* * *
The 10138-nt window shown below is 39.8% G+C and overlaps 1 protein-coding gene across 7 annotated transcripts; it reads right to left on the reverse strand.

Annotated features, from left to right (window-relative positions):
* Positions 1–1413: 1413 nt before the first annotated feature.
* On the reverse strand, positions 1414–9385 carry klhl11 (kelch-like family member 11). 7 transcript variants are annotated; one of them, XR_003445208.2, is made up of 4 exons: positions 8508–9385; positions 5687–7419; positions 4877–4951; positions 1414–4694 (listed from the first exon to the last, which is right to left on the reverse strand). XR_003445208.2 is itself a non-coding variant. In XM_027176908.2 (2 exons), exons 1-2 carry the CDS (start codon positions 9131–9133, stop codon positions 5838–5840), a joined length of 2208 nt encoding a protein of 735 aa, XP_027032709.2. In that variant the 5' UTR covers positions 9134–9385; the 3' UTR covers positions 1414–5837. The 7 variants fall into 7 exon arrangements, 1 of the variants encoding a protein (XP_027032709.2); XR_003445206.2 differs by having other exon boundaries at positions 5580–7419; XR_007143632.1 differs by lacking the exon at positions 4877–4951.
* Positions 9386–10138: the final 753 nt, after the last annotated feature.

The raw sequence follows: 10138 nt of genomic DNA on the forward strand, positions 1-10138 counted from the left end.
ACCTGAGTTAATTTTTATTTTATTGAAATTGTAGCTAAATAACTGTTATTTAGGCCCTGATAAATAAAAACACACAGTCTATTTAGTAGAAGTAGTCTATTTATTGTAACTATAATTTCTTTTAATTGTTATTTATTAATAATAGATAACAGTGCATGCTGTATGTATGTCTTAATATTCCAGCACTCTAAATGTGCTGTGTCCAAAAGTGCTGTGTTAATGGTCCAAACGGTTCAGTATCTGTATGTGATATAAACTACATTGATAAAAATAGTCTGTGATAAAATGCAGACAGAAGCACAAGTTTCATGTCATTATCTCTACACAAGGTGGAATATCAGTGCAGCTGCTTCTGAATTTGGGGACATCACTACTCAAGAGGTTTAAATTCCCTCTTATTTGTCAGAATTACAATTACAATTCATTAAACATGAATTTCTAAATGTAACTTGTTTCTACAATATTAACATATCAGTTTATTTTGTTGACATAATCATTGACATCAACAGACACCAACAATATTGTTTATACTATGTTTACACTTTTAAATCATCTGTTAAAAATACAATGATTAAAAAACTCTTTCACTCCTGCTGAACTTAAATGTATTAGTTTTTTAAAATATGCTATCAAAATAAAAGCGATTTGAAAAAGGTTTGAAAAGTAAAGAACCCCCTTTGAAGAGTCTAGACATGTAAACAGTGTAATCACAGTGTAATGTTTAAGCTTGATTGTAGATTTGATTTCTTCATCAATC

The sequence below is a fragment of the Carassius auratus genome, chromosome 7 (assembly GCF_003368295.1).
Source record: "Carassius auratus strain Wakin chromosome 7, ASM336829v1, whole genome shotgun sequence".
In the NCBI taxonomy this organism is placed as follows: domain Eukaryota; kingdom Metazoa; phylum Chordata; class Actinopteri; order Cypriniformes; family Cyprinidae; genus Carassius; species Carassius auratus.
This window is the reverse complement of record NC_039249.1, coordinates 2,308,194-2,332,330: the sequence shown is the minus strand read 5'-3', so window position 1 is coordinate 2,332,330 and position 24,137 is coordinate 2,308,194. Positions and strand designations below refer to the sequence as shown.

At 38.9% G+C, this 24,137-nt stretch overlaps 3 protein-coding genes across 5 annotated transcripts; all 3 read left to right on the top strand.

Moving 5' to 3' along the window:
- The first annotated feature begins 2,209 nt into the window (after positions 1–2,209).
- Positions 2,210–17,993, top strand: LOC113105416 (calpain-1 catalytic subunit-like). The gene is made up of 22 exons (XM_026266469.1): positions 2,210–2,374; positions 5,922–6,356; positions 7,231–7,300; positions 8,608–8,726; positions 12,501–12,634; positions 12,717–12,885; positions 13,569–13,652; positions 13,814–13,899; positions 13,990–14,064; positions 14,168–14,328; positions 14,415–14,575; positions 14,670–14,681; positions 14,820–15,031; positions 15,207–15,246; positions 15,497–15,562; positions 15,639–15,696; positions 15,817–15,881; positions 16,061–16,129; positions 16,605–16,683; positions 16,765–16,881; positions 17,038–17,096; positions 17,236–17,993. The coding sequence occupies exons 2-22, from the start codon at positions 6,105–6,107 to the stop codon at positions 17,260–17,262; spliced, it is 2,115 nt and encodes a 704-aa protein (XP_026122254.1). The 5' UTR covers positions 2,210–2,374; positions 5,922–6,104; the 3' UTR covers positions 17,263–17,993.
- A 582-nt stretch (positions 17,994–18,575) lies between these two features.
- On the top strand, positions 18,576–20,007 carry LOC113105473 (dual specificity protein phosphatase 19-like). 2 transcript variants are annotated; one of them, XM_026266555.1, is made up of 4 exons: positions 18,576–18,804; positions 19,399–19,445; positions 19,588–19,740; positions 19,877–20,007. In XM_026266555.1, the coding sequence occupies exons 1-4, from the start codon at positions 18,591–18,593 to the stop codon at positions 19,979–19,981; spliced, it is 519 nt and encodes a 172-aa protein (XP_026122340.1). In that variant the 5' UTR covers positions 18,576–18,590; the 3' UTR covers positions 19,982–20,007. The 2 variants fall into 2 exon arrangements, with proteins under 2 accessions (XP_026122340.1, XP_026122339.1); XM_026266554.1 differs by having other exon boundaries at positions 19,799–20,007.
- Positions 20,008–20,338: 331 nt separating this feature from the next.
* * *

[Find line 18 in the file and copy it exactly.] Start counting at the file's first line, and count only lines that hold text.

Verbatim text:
- Positions 20,008–20,338: 331 nt separating this feature from the next.